Off we went,   and ended at the Cathedral.   The first person we saw was our old Archdeacon.



On asking why he was there,   he said it was because they were about to have a memorial service in which they were going to inter the ashes of the Bishop we knew so well.



Amazed,  that this could have coincidentally happened in this ‘out of the blue’ visit,   we joined in,   and were invited to the reception afterwards in the cloisters,   where we met all our old friends and caught up on their news.



That coincident of accidents was mind blowing and also life-giving.



So watch out for them,  they are happening all the time.   And they are a way of ‘seeing’ God.




And then Austin Farrer,   ( one of Oxford’s most distinguished past professors of theology ),   believed that God is at work in all our lives and at every moment.



In everything that happens,   God is taking a part in it.    He is drawing us closer to himself at every second,   always making situations better and more healthy for us and everyone else.



But God has a dilemma  –  he can never invade our free-will.


If he did,   this world would not be as he created it to be,   and he would become duty-bound to manipulate everything to his will,   and we would be duty-bound to do whatever he tells us to do.



However,   where we discern and ‘see” Him at work,   we have the free-will choice of working with him or,   of course,   of not working with him.


And it is in discerning God at work in each and every situation and moment that we have yet another way of ‘seeing’ him.




Dev.       There is a collection of texts,   (written between the 4th  and 15th

Centuries),   called the Philokalia.



They were written by spiritual masters of the Eastern Orthodox Church.



In them we are told to trust our gut instincts,   and the intuitions we get about what God is saying to us.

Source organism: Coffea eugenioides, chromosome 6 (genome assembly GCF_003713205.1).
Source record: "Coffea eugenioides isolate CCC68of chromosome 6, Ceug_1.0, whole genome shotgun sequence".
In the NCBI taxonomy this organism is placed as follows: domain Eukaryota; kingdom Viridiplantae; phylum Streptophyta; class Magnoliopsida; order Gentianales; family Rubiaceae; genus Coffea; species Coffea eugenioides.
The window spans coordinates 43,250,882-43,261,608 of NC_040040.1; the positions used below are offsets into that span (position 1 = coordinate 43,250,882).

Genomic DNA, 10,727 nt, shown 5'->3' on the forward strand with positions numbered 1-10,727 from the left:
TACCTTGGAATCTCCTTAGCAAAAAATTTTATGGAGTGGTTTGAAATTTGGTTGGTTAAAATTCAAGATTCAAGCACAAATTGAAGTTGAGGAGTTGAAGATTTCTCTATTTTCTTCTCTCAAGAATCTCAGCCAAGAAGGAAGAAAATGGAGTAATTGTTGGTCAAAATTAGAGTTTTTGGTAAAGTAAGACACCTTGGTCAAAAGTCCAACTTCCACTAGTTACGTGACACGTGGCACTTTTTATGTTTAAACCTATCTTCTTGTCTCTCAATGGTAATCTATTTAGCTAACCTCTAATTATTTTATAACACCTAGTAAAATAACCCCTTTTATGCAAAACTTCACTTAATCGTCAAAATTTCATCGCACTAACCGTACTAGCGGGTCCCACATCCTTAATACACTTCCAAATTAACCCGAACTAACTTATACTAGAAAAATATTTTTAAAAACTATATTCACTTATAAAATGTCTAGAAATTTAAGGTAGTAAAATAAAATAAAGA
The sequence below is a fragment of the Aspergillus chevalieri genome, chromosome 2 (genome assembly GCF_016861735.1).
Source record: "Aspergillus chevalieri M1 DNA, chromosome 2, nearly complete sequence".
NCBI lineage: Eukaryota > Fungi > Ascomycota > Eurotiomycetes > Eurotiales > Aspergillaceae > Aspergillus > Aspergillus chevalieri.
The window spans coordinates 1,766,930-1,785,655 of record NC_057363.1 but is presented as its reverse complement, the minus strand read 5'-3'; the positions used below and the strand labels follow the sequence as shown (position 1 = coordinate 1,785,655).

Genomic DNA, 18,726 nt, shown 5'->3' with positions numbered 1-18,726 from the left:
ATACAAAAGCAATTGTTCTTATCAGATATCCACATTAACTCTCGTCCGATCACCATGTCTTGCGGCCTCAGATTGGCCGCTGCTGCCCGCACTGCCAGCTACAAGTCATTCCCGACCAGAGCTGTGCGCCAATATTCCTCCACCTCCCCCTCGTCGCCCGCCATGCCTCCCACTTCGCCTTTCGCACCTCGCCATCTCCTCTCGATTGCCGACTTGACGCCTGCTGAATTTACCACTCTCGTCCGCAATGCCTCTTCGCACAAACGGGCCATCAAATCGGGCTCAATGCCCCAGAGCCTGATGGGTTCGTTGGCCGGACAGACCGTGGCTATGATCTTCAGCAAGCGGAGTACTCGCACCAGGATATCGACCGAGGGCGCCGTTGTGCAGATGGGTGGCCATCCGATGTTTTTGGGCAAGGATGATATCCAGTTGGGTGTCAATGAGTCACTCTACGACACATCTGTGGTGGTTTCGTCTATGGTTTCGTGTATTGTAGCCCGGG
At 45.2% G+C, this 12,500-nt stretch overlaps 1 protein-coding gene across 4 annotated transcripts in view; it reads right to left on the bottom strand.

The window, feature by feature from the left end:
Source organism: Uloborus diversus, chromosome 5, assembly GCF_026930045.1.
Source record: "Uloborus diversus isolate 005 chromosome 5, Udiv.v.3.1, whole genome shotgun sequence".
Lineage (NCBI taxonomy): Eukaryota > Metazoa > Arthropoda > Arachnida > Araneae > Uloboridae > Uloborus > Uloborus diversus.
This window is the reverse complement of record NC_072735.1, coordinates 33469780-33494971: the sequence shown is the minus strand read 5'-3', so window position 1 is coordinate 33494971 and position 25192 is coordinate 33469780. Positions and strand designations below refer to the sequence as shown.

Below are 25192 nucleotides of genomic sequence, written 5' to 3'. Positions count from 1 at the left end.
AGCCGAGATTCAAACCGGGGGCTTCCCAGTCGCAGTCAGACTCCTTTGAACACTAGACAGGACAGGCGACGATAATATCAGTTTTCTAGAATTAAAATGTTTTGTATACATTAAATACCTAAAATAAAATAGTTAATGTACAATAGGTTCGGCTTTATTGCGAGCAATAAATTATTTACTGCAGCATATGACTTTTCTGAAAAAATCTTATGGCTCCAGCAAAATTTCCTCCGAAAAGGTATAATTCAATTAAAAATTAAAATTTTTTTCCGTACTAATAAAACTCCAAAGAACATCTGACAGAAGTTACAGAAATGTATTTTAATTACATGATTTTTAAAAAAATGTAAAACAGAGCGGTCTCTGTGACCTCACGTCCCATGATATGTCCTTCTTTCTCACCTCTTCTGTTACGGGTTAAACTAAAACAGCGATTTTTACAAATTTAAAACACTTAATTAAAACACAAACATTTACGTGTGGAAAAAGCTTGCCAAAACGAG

It says;-  “That heart is pure,   which,   always presenting to God a formless and imageless memory,   is ready to receive,   (from God),   nothing but impressions which come from God,   and by which he is wont to desire to become manifest to that heart.”



Obviously,   this is pretty opaque language.   But what is being said is that if we give up all our ideas and mind pictures of what we think that God looks like and is in himself;   and come to Him with a pure heart of love,   God will show himself to us by giving to us impressions of his will and impressions of his Presence.



So let us trust our gut and ‘listen’ to our intuitions from God.


For here again,   is another way that it can be said that we ‘see’ God.




It seems to me that this is how Jesus was aware of his heavenly Father Presence with him.


He gives no indication of any physical meeting up with the Father when he went out into the wilderness to pray   –   and I don’t think that we would expect it.



It feels to me that he was confident of his father’s love,   and that his love for God was so blisteringly hot that is was both the foundation and superstructure of their relationship.


And therefore nothing else mattered.




Conc.     Our problem is that we do not understand that this is an enchanted

world because through love,   God created it,    sustains it,    and

continually works for its good.



Just as he created,   and still continues to create us in his love.   Which,   of course,   makes us enchanted people.



And our relationship with God is forged in love;   for love of God and God’s love for us is all that matters.



And when we live as if that were true  –  our love for God is pure  –  not perfect,   but pure,   (because all real love is pure),   and so how could we not “see” God!